By Rebecca Hogue Wojahn
Welcome to the Gal?pagos Islands! As you stick with a course in the course of the black lava rock on one of many islands, you'll listen the ocean lions barking or the hum of a white-lined sphinx moth flying previous your head. The Gal?pagos Islands are lively, from an enormous tortoise trudging towards a cactus patch to a Gal?pagos barn owl gliding within the air, able to clutch up a Santa Fe rice rat. Day and evening within the Gal?pagos Islands, the search is directly to locate foodstuff - and to prevent turning into a person else's subsequent meal. the entire dwelling issues are attached to each other in a foodstuff chain, from animal to animal, animal to plant, plant to insect, and bug to animal. What course will you are taking to stick to the nutrition chain during the islands? Will you . . . pass fishing with a blue-footed booby? Snack on a few crabs with a Gal?pagos sea lion? Dive lower than the reef looking for algae with a marine iguana? stick to all 3 chains and lots of extra in this who-eats-what experience!
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Additional resources for A Galapagos Island Food Chain: A Who-Eats-What Adventure (Follow That Food Chain)
Tur n to page 34. Flightless Cormorant (Phalacrocorax harrisi) The flightless cormorant stands on the shore, stretching his wings wide to dry them. His wings are short compared to his body size. The feathers are thin and ragged. He doesn’t need to really dry his wings at all. Anyone can see that they are way too skimpy to ever get the cormorant off the ground. But drying them off is a habit that’s left over from his ancestors. The ancestors of the flightless cormorant could once fly and needed dry wings to do so.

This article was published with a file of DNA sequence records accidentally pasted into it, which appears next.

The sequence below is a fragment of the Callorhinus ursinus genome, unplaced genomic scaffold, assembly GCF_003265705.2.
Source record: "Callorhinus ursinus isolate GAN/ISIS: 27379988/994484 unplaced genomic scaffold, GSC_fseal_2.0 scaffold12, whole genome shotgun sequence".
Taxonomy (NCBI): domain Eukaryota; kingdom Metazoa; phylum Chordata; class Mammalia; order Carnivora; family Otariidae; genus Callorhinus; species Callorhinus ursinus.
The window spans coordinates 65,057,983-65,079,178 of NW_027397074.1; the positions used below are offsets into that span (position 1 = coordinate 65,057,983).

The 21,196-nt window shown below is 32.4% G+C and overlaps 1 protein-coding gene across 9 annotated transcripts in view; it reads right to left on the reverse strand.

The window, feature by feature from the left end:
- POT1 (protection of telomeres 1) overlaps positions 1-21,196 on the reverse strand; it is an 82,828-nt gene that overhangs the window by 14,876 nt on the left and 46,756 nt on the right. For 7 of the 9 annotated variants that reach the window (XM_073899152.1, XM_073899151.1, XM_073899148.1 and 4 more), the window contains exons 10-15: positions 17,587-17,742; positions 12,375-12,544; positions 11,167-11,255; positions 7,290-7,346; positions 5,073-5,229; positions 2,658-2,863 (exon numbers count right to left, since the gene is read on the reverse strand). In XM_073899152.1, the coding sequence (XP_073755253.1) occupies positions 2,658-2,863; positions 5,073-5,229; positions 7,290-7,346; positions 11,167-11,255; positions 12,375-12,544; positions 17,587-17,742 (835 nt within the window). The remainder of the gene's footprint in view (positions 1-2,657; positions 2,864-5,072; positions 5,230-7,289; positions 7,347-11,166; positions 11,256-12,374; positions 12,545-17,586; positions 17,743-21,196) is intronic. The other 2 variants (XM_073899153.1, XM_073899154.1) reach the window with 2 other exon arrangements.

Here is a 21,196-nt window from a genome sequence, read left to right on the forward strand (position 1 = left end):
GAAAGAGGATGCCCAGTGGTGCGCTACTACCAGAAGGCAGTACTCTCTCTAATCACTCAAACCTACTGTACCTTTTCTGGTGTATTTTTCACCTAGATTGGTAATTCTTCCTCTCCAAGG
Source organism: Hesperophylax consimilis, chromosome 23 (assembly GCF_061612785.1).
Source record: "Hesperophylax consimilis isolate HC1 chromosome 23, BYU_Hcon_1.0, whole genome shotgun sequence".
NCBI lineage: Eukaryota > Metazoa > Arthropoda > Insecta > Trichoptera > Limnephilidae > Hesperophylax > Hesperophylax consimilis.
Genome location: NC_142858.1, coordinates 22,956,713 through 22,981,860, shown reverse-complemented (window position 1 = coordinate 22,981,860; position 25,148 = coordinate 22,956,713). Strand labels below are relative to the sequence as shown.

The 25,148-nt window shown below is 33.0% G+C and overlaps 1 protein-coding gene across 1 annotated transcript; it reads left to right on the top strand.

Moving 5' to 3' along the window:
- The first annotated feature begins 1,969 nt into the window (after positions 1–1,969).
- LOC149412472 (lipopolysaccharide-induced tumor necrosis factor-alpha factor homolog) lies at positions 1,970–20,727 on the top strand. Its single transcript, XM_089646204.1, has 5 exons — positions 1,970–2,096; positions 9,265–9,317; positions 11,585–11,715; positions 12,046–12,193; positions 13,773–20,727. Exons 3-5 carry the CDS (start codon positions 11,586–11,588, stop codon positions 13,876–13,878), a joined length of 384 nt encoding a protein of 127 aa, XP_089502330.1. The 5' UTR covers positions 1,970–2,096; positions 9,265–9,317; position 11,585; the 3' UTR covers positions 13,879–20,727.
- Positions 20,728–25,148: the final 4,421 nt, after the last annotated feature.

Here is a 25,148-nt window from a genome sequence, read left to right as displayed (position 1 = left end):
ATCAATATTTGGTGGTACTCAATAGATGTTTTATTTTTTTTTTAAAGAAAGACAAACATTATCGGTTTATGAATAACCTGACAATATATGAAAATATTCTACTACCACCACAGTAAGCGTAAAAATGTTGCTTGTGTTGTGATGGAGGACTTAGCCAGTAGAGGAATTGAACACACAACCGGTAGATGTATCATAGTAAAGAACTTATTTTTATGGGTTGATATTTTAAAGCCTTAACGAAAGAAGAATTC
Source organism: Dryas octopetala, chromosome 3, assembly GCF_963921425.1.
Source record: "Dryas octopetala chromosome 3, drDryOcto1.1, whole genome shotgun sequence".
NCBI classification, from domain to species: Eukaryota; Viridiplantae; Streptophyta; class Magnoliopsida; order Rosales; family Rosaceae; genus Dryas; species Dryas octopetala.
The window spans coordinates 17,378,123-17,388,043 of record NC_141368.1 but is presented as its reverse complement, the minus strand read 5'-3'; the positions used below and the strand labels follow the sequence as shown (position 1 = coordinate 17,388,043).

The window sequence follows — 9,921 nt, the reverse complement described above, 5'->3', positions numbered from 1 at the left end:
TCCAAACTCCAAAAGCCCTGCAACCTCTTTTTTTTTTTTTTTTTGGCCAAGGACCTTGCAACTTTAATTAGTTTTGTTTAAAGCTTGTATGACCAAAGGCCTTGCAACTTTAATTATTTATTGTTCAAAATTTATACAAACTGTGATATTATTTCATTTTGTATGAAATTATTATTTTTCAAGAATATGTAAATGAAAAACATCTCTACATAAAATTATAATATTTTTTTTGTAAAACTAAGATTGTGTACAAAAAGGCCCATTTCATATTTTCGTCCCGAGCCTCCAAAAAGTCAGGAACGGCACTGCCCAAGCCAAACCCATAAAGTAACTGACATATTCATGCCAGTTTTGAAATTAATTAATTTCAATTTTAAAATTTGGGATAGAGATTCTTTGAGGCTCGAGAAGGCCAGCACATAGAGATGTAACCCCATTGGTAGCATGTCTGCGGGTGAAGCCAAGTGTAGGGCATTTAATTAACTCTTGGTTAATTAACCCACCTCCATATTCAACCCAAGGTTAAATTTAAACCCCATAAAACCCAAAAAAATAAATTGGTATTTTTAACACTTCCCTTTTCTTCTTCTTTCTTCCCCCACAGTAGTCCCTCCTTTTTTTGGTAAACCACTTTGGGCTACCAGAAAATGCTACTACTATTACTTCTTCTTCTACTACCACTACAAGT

Or maybe not. Scientists are hoping that they may find a mate for Lonesome George on a different island. In the past, people took tortoises for to the zoos around the world. Many of them have since been returned was islands. Scientists are hoping that maybe a Geochelone abingdoni returned to the wrong island and has been living there. White-Lined Sphinx Moth (Hyles lineata) The white-lined sphinx moth clings to the leaf. He pumps his new wings in the cool night air. 5 centimeters). He’s lived his whole life near this vine on the humid part of the islands.
But wait! There’s another. He’s a male—you can tell because he’s darker. You notice that there are finches all around you. One pecks at the mites and ticks on a marine iguana. Another can be spotted nipping seabirds and drinking their blood. Others crunch leaves and flowers. And look there—that one has snipped off a cactus spine. She’s using it as a tool to fish bugs out of the cactus. How can the same bird have all these different behaviors? That’s what the scientist Charles Darwin wondered when he visited the island in 1835.